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Robert Durst witnesses fear for their safety as Susan Berman murder trial approaches

Durst is accused of killing his lifelong friend because she knew something about his wife’s disappearance

Los Angeles prosecutors have secured witnesses they believe could help convict Robert Durst of the 2000 murder of Susan Berman. But they claim the witnesses are at risk of harm from the incarcerated Durst, and are requesting the witness identities remain concealed until ten days before they testify at Durst’s murder trial — which does not yet have a start date.

Assistant Los Angeles County District Attorney John Lewin said that Durst is a “menace to society,” and prosecutors insisted that Durst’s family wealth — he is an heir to a New York City real estate dynasty — represents a danger to the witness’s safety and their testimony. “The idea that he does not have the wherewithal to intimidate, buy off or attempt to have witnesses killed who possess inculpatory evidence because he is ‘old,’ ‘frail’ or in custody is ludicrous,” the prosecutors said in an 88-page court filing obtained by the New York Daily News. 

A hearing is set for January 6, when the court will determine whether to grant the prosecution’s request for witness anonymity. Of course, keeping the witness names secret from the defense team could give the prosecution a strategic advantage, one that will likely be addressed at Friday’s hearing.

Still, there is certainly an argument to be made that Durst could pose a threat to the witnesses: After all, he is accused of killing his longtime friend Berman because she may have known something incriminating about his wife Kathleen Durst’s 1982 disappearance. Mrs. Durst has not been seen or heard from in over three decades, and some believe that is because Mr. Durst killed her as their marriage was unraveling.

While Durst was never arrested in connection to his wife’s disappearance, he did admit to killing a man in Galveston, Texas, where he fled and lived under an assumed identity. He claimed the murder was in self-defense, and was found not guilty, though he had cut the victim’s body into pieces and failed to report the death to police. In 2014, Durst was the subject of the HBO documentary series The Jinx. In the final episode, Durst is caught on a hot mic saying “I killed ’em all.” He later claimed he was high on meth during the filming of The Jinx.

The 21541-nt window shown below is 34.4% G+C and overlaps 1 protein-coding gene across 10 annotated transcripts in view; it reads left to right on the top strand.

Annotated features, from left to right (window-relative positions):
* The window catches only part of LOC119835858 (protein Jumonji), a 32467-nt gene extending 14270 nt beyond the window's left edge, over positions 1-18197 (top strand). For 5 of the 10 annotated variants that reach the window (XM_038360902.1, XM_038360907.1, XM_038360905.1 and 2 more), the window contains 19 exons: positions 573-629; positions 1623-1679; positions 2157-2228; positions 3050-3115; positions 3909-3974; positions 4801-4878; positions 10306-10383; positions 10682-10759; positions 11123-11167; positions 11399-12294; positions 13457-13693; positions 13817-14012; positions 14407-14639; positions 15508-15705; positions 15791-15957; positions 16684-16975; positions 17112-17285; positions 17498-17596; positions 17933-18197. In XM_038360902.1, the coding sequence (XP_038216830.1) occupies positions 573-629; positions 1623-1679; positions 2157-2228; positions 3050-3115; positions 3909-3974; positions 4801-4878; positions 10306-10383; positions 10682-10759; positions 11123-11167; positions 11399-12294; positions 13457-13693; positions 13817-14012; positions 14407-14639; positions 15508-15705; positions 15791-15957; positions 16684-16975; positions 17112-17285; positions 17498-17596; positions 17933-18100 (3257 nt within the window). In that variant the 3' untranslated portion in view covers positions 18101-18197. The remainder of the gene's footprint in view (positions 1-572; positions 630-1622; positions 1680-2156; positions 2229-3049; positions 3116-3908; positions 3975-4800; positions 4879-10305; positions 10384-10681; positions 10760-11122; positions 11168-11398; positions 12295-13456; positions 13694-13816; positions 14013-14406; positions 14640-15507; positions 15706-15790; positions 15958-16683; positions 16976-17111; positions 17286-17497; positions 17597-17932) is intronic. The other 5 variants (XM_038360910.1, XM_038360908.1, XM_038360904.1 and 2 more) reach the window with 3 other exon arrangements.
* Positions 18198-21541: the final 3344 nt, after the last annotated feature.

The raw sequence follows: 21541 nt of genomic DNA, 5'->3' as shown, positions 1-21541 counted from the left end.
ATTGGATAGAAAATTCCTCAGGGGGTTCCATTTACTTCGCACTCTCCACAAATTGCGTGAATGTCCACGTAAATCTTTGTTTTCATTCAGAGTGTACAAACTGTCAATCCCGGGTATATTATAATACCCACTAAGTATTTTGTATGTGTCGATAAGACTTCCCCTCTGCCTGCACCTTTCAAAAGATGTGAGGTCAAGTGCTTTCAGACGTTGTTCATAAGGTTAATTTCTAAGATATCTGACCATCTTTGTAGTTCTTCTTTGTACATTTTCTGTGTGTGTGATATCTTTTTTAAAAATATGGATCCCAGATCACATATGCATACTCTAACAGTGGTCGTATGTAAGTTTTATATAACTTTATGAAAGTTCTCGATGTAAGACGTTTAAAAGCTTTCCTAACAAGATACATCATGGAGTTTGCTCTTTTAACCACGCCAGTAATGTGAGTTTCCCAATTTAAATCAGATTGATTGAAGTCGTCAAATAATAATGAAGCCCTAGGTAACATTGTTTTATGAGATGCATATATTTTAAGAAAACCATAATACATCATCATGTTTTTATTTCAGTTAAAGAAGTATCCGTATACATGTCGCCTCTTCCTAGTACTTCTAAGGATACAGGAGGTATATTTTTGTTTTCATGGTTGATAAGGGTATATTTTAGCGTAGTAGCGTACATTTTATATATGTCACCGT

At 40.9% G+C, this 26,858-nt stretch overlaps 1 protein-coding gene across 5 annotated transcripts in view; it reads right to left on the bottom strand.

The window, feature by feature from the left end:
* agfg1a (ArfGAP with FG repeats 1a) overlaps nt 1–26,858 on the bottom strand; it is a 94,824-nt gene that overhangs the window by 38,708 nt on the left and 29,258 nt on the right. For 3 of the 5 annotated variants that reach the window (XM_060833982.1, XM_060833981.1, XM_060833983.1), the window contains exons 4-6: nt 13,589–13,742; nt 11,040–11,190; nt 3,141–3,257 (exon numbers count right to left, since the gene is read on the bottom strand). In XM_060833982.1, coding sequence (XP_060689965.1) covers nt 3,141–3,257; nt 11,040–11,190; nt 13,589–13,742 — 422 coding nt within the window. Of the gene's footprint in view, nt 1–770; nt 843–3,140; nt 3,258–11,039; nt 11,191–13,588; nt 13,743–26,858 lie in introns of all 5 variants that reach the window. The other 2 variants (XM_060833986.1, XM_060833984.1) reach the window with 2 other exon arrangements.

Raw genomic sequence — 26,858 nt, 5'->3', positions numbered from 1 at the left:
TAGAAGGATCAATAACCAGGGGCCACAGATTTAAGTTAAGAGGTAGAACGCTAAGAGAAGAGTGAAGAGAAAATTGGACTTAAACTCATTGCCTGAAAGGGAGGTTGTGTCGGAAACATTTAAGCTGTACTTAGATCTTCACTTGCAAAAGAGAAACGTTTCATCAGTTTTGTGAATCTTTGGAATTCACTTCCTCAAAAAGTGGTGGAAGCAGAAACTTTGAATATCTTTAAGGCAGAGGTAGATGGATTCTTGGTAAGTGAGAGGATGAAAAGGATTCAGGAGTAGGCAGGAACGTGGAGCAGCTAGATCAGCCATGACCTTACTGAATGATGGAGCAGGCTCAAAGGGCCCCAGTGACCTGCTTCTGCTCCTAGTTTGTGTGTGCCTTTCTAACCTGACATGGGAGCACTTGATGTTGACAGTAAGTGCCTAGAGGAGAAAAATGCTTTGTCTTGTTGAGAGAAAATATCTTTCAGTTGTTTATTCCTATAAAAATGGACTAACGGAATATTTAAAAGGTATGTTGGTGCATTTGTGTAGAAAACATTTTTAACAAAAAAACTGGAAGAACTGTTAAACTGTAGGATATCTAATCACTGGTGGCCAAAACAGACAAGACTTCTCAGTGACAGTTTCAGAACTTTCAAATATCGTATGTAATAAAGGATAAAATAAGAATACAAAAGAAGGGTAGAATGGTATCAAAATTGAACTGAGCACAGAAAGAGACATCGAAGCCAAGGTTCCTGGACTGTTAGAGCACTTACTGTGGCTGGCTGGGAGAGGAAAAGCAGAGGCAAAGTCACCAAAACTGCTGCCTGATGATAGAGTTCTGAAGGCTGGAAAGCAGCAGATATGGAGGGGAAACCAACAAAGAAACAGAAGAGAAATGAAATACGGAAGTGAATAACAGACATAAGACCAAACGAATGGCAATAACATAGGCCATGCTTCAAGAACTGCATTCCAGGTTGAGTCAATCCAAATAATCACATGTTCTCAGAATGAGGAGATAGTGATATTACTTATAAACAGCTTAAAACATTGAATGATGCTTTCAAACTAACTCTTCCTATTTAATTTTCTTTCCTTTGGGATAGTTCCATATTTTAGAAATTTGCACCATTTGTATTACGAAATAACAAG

The day after Durst said he last saw his wife, someone claiming to be her called the Albert Einstein School of Medicine, where Mrs. Durst was a student, saying she was unwell and wouldn’t be able to attend class. Investigators are doubtful that Kathie, as she was known, actually made that call –particularly as the call was made not to Mrs. Durst’s direct supervisor but the dean of the college, who barely knew Kathleen.

And if Robert Durst could have convinced anyone to help him evade suspicion for his wife’s disappearance and presumed death, it would have been his lifelong friend and closest confidante Susan Berman, who he met while both were students at UCLA.

Durst is known to have been in Los Angeles, where Berman lived, on the day she is believed to have been murdered execution-style with a gunshot to the back of the head. Shortly before Berman died, Durst learned that Westchester County District Attorney Jeanine Pirro was planning a new investigation into Mrs. Durst’s disappearance. Berman would most certainly have been on her witness list.

“The defendant’s past conduct demonstrates that he continues to pose an ever-present danger to many witnesses in this case,” the prosecutors said in the filing.

 

Photo: HBO